Dehn’s theorem

We all know the elementary formulaMathworldPlanetmathPlanetmath to compute the area of a triangleMathworldPlanetmath: basis times height divided by two. This formula can be justified with a scissor type argument: one divides the triangle into smaller polygonsMathworldPlanetmathPlanetmath and rearranges these polygons to obtain a rectangleMathworldPlanetmathPlanetmath which should have the same area.

Can we use the same argument to compute the volume of a pyramidMathworldPlanetmath? This is the third Hilbert’s problem. Quite surprisingly the answer is negative, as states the theorem below. This means that the formulae to compute the volume of polyhedra cannot be proved without a limiting process (for example using integrals).

Definition 1.

We say that two polyhedra P and Q are scissor-equivalent if there exists a finite number P1,,PN of polyhedra and θ1,,θN isometries such that

  1. 1.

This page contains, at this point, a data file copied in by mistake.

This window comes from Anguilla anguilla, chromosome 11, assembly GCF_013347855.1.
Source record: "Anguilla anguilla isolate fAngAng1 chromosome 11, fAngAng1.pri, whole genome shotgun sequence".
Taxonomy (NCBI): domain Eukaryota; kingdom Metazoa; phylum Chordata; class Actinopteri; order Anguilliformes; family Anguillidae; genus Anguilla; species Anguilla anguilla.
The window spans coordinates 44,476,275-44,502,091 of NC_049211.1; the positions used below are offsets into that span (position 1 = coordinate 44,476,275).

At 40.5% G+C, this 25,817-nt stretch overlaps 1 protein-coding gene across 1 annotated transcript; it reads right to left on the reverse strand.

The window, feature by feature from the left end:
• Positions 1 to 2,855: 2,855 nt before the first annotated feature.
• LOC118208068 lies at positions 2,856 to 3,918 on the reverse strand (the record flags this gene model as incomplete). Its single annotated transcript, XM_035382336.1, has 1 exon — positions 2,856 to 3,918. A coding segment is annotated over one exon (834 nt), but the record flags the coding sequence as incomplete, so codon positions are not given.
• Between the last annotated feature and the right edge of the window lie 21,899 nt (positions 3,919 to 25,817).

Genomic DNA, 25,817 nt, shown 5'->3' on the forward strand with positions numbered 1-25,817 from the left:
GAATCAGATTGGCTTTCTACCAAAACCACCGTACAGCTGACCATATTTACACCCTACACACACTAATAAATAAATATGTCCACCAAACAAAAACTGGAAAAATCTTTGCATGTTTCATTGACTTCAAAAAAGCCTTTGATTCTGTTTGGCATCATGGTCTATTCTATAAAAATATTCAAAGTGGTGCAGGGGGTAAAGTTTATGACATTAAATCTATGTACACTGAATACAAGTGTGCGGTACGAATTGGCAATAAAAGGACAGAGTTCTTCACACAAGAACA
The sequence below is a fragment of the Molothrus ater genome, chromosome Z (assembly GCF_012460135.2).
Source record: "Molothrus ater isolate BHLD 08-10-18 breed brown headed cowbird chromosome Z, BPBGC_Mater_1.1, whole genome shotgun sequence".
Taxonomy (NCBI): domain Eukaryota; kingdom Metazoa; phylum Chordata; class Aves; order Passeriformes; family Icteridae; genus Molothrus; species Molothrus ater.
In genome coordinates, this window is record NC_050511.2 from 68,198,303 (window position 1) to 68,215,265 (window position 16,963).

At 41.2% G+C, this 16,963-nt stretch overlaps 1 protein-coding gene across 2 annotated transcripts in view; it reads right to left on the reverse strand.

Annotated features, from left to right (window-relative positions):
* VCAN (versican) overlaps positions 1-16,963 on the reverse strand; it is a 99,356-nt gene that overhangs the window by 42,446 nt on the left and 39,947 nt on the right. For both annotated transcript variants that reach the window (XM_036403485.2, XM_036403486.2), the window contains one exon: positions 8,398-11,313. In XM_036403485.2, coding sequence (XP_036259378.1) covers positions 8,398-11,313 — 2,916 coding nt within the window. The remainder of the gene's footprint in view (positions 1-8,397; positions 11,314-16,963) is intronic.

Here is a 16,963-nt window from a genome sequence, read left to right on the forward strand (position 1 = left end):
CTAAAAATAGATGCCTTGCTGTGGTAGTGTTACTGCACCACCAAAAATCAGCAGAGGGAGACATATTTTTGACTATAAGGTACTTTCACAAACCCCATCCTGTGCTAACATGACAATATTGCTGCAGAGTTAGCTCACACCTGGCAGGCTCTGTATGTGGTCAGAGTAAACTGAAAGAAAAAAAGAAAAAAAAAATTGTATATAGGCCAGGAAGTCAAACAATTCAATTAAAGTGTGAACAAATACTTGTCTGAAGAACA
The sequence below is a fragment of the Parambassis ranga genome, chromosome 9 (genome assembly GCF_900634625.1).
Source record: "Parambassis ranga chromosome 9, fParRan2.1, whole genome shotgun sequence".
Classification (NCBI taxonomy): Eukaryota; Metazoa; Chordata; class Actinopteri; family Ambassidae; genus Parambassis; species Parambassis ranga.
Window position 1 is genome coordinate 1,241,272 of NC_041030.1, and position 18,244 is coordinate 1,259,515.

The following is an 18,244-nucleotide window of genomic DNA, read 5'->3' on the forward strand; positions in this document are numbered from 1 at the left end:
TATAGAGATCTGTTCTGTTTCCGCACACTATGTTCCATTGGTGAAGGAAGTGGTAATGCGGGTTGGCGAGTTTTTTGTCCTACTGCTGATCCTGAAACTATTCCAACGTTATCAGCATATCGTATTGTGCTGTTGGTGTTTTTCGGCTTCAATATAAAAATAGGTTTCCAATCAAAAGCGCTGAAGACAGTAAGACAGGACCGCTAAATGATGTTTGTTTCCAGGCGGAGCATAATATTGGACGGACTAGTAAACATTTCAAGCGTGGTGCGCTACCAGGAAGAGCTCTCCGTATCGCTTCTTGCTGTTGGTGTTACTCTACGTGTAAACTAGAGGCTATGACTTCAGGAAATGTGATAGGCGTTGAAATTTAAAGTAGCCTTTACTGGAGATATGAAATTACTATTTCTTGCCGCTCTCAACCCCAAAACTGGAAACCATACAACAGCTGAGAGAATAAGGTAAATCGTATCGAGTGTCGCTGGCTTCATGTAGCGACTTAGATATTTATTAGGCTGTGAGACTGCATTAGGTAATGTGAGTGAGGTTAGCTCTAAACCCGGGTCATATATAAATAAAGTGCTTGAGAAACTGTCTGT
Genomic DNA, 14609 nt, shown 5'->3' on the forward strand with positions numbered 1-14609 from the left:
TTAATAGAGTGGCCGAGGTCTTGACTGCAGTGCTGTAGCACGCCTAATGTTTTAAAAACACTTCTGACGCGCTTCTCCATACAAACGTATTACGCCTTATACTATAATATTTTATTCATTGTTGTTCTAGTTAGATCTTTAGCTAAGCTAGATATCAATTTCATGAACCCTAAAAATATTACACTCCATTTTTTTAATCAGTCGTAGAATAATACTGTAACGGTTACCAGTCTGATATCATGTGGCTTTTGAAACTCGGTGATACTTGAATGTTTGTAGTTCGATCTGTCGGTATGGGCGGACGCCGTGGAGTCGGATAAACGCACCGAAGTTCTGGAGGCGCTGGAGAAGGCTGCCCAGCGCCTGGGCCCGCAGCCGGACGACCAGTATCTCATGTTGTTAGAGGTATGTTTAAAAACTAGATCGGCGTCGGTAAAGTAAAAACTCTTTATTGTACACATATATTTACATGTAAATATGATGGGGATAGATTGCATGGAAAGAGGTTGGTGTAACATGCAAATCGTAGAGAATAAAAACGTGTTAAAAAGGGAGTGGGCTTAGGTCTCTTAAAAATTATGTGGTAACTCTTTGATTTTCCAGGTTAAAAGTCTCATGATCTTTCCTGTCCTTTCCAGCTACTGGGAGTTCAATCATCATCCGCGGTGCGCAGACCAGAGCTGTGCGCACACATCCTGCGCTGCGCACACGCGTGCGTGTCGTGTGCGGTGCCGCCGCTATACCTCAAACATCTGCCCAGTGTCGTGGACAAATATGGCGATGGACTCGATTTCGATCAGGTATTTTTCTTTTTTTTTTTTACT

P=k=1NPk and Q=k=1Nθk(Pk);

  2. 2.

    PjPk and θj(Pj)θk(Pk) have empty interior for every kj

The properties given above assure that two scissor-equivalent polyhedra must have the same volume. It is also simple to prove that the scissor-equivalence is indeed an equivalence relationMathworldPlanetmath.

Theorem 1.

The regular tetrahedronMathworldPlanetmathPlanetmathPlanetmath is not scissor-equivalent to any parallelepipedMathworldPlanetmath.

Title Dehn’s theorem
Canonical name DehnsTheorem
Date of creation 2013-03-22 16:18:04
Last modified on 2013-03-22 16:18:04
Owner paolini (1187)
Last modified by paolini (1187)
Numerical id 11
Author paolini (1187)
Entry type Theorem
Classification msc 51M04
Classification msc 52B45
Related topic BanachTarskiParadox
Related topic HilbertsProblems
Related topic RegularTetrahedron3
Defines scissor-equivalent